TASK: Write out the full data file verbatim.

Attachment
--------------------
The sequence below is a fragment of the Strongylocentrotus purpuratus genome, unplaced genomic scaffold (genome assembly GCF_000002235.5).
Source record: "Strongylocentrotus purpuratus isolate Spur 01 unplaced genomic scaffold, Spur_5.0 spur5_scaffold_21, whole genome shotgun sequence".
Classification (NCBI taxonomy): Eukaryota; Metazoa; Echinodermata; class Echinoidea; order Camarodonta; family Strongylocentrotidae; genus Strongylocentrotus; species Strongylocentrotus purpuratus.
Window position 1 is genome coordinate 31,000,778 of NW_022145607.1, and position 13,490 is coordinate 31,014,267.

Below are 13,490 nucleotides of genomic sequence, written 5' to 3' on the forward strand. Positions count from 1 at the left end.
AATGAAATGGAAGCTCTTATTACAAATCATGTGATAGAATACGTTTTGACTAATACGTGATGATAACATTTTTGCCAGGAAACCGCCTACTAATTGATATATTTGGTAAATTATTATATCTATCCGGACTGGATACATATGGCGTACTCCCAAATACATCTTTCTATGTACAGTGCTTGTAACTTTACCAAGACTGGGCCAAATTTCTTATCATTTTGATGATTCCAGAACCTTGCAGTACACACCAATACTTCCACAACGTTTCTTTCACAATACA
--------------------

The sequence below is a fragment of the Strongylocentrotus purpuratus genome, unplaced genomic scaffold (genome assembly GCF_000002235.5).
Source record: "Strongylocentrotus purpuratus isolate Spur 01 unplaced genomic scaffold, Spur_5.0 spur5_scaffold_21, whole genome shotgun sequence".
Classification (NCBI taxonomy): Eukaryota; Metazoa; Echinodermata; class Echinoidea; order Camarodonta; family Strongylocentrotidae; genus Strongylocentrotus; species Strongylocentrotus purpuratus.
Window position 1 is genome coordinate 31,000,778 of NW_022145607.1, and position 13,490 is coordinate 31,014,267.

Below are 13,490 nucleotides of genomic sequence, written 5' to 3' on the forward strand. Positions count from 1 at the left end.
AATGAAATGGAAGCTCTTATTACAAATCATGTGATAGAATACGTTTTGACTAATACGTGATGATAACATTTTTGCCAGGAAACCGCCTACTAATTGATATATTTGGTAAATTATTATATCTATCCGGACTGGATACATATGGCGTACTCCCAAATACATCTTTCTATGTACAGTGCTTGTAACTTTACCAAGACTGGGCCAAATTTCTTATCATTTTGATGATTCCAGAACCTTGCAGTACACACCAATACTTCCACAACGTTTCTTTCACAATACA